The goal of the Continuous Diagnostics and Mitigation (CDM) Program is for all civilian agencies included in the program under the Chief Financial Officers’ (CFO) Act to feed data to the federal government-wide cybersecurity threat dashboard. With each individual agency’s information compiled, the dashboard consolidates threat information from individual agency feeds to give an overall understanding of the cyber risks facing civilian agencies and enables them to prioritize the most critical issues.
We recently spoke with Aaron Gosney, MSNS CISSP CEH, senior consulting engineer for RedSeal, who has 20 years in information assurance and IT consulting for the federal government, about CDM and CDM Dynamic and Evolving Federal Enterprise Network Defense (CDM DEFEND), which are run jointly by General Services Administration (GSA) and the Department of Homeland Security (DHS).
As Gosney pointed out, a priority for CDM is to help federal agencies become more digitally resilient. “Resilience is not just being able to prevent attacks, but to also be able to respond and return to normal operations with a secure network and be ready for the next time an attack occurs.”
The CDM / CDM DEFEND programs are important for federal agencies because, according to Gosney, they provide hardware, software, and services to federal civilian agencies to develop a more robust cybersecurity program that is not just set up to try to prevent compromises, but to effectively respond.
“The program provides key information to agency leadership through the dashboard on the overall health and status of each agency. The dashboard gives DHS an idea of where there are weaknesses and the opportunity to share intelligence as new vulnerabilities come out,” he explained. “Not only will they have a better understanding of both agency and overall risk, they also will see new threats quickly and be able to address them across all of the agencies. It is breaking down silos, which is an important goal for the federal government.”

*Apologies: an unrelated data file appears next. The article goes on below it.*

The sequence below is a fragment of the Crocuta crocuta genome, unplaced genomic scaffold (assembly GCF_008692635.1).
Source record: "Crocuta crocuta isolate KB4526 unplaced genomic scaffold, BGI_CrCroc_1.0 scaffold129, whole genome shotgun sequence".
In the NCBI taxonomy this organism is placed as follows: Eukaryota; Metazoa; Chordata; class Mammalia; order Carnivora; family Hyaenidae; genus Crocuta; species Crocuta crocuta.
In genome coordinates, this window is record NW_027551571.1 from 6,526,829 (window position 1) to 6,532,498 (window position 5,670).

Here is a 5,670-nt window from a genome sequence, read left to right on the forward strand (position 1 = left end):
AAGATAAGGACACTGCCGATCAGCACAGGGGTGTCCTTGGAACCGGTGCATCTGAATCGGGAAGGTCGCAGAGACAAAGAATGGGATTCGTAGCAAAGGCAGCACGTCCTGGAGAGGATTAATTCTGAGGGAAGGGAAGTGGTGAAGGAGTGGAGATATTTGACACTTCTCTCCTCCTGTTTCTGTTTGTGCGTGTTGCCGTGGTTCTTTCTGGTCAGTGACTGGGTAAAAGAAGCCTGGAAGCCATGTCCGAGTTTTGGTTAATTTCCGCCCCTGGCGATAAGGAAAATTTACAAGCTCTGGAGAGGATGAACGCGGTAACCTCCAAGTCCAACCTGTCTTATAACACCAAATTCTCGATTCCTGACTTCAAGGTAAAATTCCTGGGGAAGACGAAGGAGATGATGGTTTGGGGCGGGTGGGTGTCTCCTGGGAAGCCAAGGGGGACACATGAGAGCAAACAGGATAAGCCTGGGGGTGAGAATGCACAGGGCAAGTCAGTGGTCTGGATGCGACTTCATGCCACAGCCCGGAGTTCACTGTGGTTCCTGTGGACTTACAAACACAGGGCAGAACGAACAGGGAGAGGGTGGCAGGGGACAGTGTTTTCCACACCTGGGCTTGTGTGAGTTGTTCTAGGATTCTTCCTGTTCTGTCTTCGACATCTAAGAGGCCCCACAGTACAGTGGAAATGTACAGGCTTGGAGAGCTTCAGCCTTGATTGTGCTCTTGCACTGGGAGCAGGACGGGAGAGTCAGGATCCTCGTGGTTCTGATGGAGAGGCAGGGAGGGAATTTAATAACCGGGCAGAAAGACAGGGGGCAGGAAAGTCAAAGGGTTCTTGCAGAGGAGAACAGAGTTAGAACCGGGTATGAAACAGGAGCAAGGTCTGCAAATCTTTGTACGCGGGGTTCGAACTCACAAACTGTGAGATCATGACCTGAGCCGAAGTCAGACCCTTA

To help agencies become compliant CDM has been broken down into phases to address key areas important to building a robust cybersecurity program.
There are four phases in total:
Phase 1: What is on the network, including status / state?
Phase 2: Who is on the network?
Phase 3: How is the network protected? What is happening on the network?
Phase 4: Protecting data on the network.
“The phases address the core components of both operations and security,” Gosney said. “Starting with Phase 1 you need to know what’s on your network before you can even begin to develop a more robust security posture. Then you need to understand who is using the devices you have identified, whether individuals will be logging onto the network to use them, and what entities are actively using them. Phase 3 is understanding how the network is protected, whether encryption is being used, if there is segmentation between devices, among other important steps.
“In Phase 3, the agency can look even further into the network traffic and logs to get a much better idea of what actually is happening on the network and what is and isn’t allowed. This helps them to respond much more quickly when something that is a deviation from what is expected occurs,” he explained.
“Phase 4 is one of the most important steps, because agencies are identifying what data is most critical and making sure they know exactly where it is and can ensure that it is protected from any device or person who is not allowed to access it,” Gosney shared. As each agency moves through these phases they will gain a much better understanding of their network, what is happening on it, and how to best protect and respond to any incidents.
Gosney said that with all 23 CFO Act agencies now exchanging data with the CDM dashboard, the federal government is poised for a big improvement in its information assurance and resilience postures.
“Having a visual map of how all of these devices are interconnected and the controls that exist between them is crucial, especially for larger agencies that span multiple locations,” he explained.
“However, the phases don’t address visualizing the network itself. Currently, we have phonebooks worth of data. Without a map to review, it’s hard to clearly visualize the location and connectivity of the devices, as well as identify areas that may be missing,” Gosney concluded. Now that agencies are on the right track towards a robust cybersecurity posture, it’s time for agencies to fine tune their strategy, fill in the information gaps, and become resilient in the face of never-ending threats.
Want to learn more about becoming digitally resilient? You can do that here.